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Mathematical Sciences

Thesis Presentations

Date: 3:30pm PDT April 24, 2012 Location: JR Howard Hall, Room 114.

JR Howard Hall, Room 114.

Mathematical Sciences Colloquium:

Jeff Cruttenden, Black-Scholes Implied Volatility: The Implied Smile and Local Volatility Model

After studying the ramifications of the constant volatility assumption in the Black-Scholes model for European options, we search for a diffusion process under risk-neutrality consistent with the distribution implied by observed option prices and market smiles.

Heather Kitada, Catalan Interpretations of Commutative Ideals, Partially Ordered Sets and Path Statistics

In this paper, we will offer several interpretations and bijections of sets of object enumerated by the Catalan numbers.  Many of these objects are characterized by binary characteristics; however, we will also show more complex structures with applications in abstract algebra.  In addition, we will demonstrate a counting argument for the number of ideals in the ring of upper triangular matrices,which is known to be the nth Catalan number.  Furthermore, we will focus on the subset of ideals that are commutative  with the hopes of illuminating partially ordered set organizations of other Catalan objects, including Dyck paths, rooted plane trees, binary trees, nonintersecting arcs, Temperley-Lieb Diagrams, and 312-avoiding permutations.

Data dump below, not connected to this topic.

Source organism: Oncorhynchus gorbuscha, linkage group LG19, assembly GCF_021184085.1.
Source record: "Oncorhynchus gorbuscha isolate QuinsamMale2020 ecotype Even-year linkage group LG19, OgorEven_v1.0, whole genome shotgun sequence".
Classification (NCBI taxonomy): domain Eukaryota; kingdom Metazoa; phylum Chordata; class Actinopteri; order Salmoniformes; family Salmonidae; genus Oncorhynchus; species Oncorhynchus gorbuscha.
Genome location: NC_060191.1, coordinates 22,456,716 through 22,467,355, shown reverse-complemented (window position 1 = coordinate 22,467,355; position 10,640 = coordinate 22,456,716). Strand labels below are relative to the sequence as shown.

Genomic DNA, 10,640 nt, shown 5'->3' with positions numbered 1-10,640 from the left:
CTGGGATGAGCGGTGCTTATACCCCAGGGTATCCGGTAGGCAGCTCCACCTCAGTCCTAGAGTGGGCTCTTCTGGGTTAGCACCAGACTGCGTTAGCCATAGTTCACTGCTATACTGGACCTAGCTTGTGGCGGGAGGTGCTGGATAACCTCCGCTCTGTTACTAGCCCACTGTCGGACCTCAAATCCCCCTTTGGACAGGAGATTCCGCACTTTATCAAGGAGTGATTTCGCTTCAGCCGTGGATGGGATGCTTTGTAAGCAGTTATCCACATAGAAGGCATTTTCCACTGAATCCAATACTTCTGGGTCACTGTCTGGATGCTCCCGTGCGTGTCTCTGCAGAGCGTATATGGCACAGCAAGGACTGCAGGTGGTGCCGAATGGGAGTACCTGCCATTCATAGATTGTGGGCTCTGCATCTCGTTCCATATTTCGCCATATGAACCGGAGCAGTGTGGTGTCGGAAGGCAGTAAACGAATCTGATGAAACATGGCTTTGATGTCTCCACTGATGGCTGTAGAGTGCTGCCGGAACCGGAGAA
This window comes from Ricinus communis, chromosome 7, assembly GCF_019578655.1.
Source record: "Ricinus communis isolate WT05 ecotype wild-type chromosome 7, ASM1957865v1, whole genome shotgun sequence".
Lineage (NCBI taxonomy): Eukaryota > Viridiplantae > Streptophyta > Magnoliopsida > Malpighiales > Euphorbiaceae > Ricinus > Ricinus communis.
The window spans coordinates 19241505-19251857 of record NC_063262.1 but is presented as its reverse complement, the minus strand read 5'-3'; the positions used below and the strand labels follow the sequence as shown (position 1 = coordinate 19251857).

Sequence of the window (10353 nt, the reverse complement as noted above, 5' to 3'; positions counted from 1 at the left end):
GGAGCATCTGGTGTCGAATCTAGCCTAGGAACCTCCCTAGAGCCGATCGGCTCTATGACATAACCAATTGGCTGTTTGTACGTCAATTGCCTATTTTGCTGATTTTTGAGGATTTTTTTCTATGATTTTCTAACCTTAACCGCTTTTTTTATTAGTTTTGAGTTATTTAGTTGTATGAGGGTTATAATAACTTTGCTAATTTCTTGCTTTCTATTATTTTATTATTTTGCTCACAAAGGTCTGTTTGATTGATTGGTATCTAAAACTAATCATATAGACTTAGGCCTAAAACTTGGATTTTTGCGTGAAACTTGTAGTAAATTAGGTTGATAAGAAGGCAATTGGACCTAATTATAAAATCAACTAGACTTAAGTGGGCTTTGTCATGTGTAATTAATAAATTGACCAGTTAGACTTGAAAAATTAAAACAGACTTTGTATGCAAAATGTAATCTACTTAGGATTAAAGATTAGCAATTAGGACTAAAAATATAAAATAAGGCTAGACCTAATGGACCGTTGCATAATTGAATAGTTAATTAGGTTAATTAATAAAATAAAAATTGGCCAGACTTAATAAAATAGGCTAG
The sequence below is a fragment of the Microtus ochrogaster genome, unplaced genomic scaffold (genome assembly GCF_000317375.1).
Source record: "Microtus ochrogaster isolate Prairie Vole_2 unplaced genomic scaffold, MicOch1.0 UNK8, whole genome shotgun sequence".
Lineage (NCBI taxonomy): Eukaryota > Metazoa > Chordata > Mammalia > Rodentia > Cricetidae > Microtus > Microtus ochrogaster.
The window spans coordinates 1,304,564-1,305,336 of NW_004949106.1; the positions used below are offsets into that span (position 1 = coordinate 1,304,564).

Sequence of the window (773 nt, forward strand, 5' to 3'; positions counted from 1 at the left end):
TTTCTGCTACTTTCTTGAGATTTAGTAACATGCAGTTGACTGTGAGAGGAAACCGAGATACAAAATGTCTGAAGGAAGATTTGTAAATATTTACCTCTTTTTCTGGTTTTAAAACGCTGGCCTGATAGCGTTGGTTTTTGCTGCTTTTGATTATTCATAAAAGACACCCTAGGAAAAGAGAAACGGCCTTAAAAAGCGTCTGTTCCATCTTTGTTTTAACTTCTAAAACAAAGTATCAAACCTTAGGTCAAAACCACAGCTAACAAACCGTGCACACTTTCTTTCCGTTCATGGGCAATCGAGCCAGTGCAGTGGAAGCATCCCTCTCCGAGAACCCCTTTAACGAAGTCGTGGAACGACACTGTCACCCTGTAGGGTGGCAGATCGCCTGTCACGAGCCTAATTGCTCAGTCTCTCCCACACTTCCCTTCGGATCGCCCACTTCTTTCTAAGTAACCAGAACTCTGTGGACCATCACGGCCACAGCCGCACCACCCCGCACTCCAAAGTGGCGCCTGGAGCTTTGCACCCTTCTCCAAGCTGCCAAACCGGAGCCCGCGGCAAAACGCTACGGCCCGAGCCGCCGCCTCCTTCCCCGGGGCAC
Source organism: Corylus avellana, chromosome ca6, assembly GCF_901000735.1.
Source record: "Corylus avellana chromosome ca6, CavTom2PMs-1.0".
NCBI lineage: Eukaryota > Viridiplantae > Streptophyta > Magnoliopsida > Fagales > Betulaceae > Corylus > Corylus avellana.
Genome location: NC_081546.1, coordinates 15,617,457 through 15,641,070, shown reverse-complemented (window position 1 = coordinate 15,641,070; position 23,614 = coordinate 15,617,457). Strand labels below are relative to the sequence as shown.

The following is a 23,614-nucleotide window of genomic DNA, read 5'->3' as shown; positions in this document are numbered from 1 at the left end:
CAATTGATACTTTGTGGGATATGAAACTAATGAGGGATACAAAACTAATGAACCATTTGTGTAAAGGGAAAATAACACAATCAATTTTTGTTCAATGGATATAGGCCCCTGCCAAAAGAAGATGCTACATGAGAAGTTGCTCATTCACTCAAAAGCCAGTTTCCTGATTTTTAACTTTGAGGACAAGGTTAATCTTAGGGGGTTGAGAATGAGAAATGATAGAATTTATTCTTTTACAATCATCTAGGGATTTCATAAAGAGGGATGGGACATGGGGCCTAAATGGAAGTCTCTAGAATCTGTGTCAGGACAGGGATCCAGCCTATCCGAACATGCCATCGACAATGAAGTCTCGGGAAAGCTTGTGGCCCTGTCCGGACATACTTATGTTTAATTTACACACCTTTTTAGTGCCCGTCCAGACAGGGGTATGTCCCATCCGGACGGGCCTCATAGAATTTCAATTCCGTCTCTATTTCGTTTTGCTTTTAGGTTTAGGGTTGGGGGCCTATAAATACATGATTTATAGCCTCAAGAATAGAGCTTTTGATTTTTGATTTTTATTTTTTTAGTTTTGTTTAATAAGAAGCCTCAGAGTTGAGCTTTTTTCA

Finally, we will explore single and bivariate Catalan generating functions that utilize statistics on Dyck paths, namely bounce and area.  It is known that this q,t-Catalan generating function is symmetric through the use of product notation; however, a combinatorial argument doesn’t currently exist. We will look into other open questions that should lead to progress in this argument.  Additionally, we will examine the role that commutative objects play in these generating functions.

Grace Zalenski,  Mathematical exploration of fluid flow through sea ice

I will describe the physical processes underlying mathematical models of sea ice and the methods used to create such models. I will address the derivation of the major equations used in modeling fluid flow in sea ice (and similar applications). I will present a numerical simulation of the evolution of a sea ice melt pond. I will also discuss the motivation for studying sea ice as well as some inherent challenges.